Alert: Routine vaccine deliveries delayed

Toll Group has experienced IT system issues which have affected the NSW State Vaccine Centre warehouse systems. Routine orders placed from 1 May 2020 are being processed manually and will be delivered as soon as possible.

 

Urgent lifesaving vaccines for rabies post exposure prophylaxis and outbreak management are not affected.

 

Please visit the NSW State Vaccine Centre online ordering webpage for regular updates.

Over 2.7 million doses of government-funded influenza vaccines have been delivered in NSW

  • Deliveries of government-funded influenza vaccines commenced on 30 March 2020.
  • As of 25 May, a record 2.77 million doses have been delivered to immunisation providers in NSW compared to 2.1 million doses at the same time in 2019 and 2.5 million doses for the whole of the 2019 flu season.
  • 1.34 million doses have been delivered for people aged 65 years and over in NSW.
  • Immunisation providers should visit the State Vaccine Centre online ordering webpagefor regular vaccine supply updates to assist in planning future influenza vaccination clinics. 
  • Find your nearest immunisation provider with influenza vaccine in stock, noting that:
    • different vaccines are recommended for people based on age (see 'Influenza Vaccines' below)
    • it is recommended that you call ahead to make an appointment and make sure there is influenza vaccine in stock for you as stock levels may change frequently

Graph: Cumulative influenza vaccine distribution in NSW, 2016 to 2020

Note: Vaccine distribution data will be updated weekly.

Ordering influenza vaccine

  • An influenza vaccine ordering worksheet is available to help clinics to calculate how many vaccines are required.
  • Vaccination clinics should only be scheduled once vaccine has been received.
  • Influenza vaccine can be ordered online at https://nsw.tollhealthcare.com.
  • Please ensure that your free influenza vaccines are only given to eligible people (see advice below).

Expert advice about influenza vaccination

The Australian Government Chief Medical Officer (CMO) and the Australian Technical Advisory Group on Immunisation (ATAGI) have provided advice on 2020 National Immunisation Program seasonal influenza vaccination that covers what's new in 2020, including two new influenza vaccines, timing of influenza vaccination, influenza vaccination for pregnant women and eligibility for influenza vaccines funded by the National Immunisation Program.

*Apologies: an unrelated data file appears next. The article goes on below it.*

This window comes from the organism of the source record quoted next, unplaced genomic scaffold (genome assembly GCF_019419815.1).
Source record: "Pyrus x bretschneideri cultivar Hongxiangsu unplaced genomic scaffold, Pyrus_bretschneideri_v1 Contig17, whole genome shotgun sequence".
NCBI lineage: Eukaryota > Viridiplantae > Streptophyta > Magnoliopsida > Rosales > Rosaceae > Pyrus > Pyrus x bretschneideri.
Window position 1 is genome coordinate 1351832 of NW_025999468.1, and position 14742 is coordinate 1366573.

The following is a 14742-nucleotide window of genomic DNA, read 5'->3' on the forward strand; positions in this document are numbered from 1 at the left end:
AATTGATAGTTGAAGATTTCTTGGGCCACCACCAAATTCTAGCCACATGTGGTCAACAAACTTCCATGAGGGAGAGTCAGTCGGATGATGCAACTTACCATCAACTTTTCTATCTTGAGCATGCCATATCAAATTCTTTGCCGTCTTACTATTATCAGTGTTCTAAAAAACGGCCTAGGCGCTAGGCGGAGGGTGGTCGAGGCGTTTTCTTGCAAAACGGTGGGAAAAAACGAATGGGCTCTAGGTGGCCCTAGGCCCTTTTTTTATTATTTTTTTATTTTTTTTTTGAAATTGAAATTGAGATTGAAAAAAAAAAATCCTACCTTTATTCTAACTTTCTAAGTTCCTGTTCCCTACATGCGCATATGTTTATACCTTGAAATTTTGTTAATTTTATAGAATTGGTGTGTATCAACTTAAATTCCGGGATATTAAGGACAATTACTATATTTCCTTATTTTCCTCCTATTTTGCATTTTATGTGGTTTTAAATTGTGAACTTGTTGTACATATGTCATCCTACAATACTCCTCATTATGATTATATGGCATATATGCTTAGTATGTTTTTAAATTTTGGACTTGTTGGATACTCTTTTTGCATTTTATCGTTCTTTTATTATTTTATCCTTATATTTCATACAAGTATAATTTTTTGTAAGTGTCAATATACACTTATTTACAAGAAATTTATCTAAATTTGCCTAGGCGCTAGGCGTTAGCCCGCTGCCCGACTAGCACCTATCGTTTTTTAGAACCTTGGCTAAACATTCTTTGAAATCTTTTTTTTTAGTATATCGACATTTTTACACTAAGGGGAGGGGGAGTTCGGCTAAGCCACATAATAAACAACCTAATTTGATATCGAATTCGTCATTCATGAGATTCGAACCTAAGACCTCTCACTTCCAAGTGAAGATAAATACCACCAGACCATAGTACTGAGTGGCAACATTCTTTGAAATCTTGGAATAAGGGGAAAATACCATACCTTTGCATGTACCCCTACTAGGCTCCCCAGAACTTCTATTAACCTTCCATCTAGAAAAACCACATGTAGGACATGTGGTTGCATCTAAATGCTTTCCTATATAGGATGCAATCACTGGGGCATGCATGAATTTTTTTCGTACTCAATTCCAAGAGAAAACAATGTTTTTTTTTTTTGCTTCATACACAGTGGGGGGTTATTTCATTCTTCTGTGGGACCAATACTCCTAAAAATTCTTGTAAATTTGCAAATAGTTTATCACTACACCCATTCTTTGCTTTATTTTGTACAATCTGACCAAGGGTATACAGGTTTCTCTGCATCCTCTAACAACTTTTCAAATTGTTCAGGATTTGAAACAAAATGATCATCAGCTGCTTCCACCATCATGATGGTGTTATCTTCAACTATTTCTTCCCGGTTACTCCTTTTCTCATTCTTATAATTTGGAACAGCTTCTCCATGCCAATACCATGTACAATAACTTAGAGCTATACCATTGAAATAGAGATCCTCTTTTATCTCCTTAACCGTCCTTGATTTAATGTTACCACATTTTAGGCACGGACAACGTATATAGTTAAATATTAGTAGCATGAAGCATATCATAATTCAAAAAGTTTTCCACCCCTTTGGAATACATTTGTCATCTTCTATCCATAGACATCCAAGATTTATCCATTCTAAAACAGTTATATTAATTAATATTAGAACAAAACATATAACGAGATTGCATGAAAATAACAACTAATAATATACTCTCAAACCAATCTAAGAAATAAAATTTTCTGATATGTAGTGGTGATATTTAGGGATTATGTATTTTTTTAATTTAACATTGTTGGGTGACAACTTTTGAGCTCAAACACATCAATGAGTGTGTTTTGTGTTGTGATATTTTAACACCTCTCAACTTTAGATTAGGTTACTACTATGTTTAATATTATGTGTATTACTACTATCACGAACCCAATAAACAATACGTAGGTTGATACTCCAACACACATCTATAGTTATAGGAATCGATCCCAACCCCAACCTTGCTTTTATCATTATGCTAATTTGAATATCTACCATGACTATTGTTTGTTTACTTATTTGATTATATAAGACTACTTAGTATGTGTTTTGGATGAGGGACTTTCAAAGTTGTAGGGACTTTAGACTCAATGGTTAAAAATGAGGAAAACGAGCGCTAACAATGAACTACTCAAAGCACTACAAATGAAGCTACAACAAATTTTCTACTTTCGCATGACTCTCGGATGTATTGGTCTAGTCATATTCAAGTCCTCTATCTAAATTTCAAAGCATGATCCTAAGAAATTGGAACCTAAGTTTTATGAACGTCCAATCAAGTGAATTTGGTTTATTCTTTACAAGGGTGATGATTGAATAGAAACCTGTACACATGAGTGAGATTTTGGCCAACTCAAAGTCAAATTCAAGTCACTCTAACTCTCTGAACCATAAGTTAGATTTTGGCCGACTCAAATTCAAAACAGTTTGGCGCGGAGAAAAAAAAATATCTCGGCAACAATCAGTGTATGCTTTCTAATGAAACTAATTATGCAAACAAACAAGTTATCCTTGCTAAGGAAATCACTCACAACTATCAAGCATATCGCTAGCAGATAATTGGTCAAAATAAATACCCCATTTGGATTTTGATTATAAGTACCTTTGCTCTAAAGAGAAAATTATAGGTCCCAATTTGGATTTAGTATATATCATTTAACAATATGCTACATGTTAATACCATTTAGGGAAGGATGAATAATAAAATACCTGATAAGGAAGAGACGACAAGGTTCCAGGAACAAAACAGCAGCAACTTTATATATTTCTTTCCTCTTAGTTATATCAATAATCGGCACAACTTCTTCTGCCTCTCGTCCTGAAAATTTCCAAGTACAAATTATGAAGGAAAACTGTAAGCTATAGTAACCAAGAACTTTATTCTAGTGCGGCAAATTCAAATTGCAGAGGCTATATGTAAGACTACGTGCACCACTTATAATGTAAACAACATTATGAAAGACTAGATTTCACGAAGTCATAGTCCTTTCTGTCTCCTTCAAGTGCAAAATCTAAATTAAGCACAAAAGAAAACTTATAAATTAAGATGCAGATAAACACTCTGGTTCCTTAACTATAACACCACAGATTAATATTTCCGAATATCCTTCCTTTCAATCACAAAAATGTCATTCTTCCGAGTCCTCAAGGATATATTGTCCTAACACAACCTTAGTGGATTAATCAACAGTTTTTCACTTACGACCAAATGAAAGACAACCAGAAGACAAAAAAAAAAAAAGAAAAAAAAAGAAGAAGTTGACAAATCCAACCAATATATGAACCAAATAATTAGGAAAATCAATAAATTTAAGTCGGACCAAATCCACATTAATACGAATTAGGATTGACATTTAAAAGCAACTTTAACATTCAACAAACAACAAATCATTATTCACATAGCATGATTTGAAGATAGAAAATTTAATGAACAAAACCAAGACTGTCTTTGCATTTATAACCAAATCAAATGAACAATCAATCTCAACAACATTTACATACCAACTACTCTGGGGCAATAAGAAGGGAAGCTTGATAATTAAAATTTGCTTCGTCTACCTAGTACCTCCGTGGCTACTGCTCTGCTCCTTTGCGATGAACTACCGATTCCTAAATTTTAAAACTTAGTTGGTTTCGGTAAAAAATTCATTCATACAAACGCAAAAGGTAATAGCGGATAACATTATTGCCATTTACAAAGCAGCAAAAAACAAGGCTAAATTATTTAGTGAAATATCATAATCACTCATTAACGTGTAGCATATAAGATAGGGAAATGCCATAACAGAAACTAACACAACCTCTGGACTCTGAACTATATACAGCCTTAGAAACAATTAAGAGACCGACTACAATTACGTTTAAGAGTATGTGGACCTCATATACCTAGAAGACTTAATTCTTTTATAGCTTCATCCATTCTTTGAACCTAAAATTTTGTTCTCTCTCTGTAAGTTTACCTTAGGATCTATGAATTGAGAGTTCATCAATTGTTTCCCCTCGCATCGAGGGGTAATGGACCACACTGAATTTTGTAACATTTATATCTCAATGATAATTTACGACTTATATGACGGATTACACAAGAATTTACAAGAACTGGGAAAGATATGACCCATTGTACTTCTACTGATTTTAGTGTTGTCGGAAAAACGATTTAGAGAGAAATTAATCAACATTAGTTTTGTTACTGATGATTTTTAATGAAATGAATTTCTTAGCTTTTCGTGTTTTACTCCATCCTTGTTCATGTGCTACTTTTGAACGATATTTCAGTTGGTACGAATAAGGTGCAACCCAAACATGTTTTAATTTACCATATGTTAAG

The National Centre for Immunisation Research and Surveillance (NCIRS) has developed a factsheet responding to frequently asked questions about influenza vaccine.
 

Vaccine strains

The Australian Influenza Vaccine Committee recommendation for the composition of influenza vaccines for Australia in 2020 introduces three new strains when compared to the composition of the trivalent and quadrivalent vaccines for Australia in 2019: a new A (H1N1) like virus strain, a new A (H3N2) like virus strain and new strain for the B Victoria lineage.
 
Quadrivalent influenza vaccines:
  • an A/Brisbane/02/2018 (H1N1)pdm09-like virus
  • an A/South Australia/34/2019 (H3N2)-like virus
  • a B/Washington/02/2019-like (B/Victoria lineage) virus
  • a B/Phuket/3073/2013-like (B/Yamagata lineage) virus

Eligibility for free influenza vaccine

Free seasonal influenza vaccine is funded for the following groups at higher risk of complications from influenza:
 
  • all Aboriginal and Torres Strait Islander people aged 6 months and over
  • all children aged 6 months to less than 5 years of age (including Aboriginal and medically at risk)
  • all individuals aged 5 years and over with medical risk conditions, namely:
    • cardiac disease, including cyanotic congenital heart disease, coronary artery disease and congestive heart failure
    • chronic respiratory conditions, including suppurative lung disease, chronic obstructive pulmonary disease and severe asthma
    • other chronic illnesses requiring regular medical follow up or hospitalisation in the previous year, including diabetes mellitus, chronic metabolic diseases, chronic renal failure, and haemoglobinopathies
    • chronic neurological conditions that impact on respiratory function, including multiple sclerosis, spinal cord injuries, and seizure disorders
    • impaired immunity, including HIV, malignancy and chronic steroid use
    • children aged 6 months to 10 years on long term aspirin therapy
  • pregnant women (influenza vaccine can be given at any stage of pregnancy)
  • people aged 65 years and over (vaccine that is specifically designed to produce a higher immune response is available for this group).

Influenza vaccines

Five free vaccines will be available in 2020:
For further information please refer to the influenza vaccine information sheet developed to assist providers with managing the various influenza vaccine presentations and eligibility for each vaccine.
Page Updated: Monday 25 May 2020
Contact page owner: Immunisation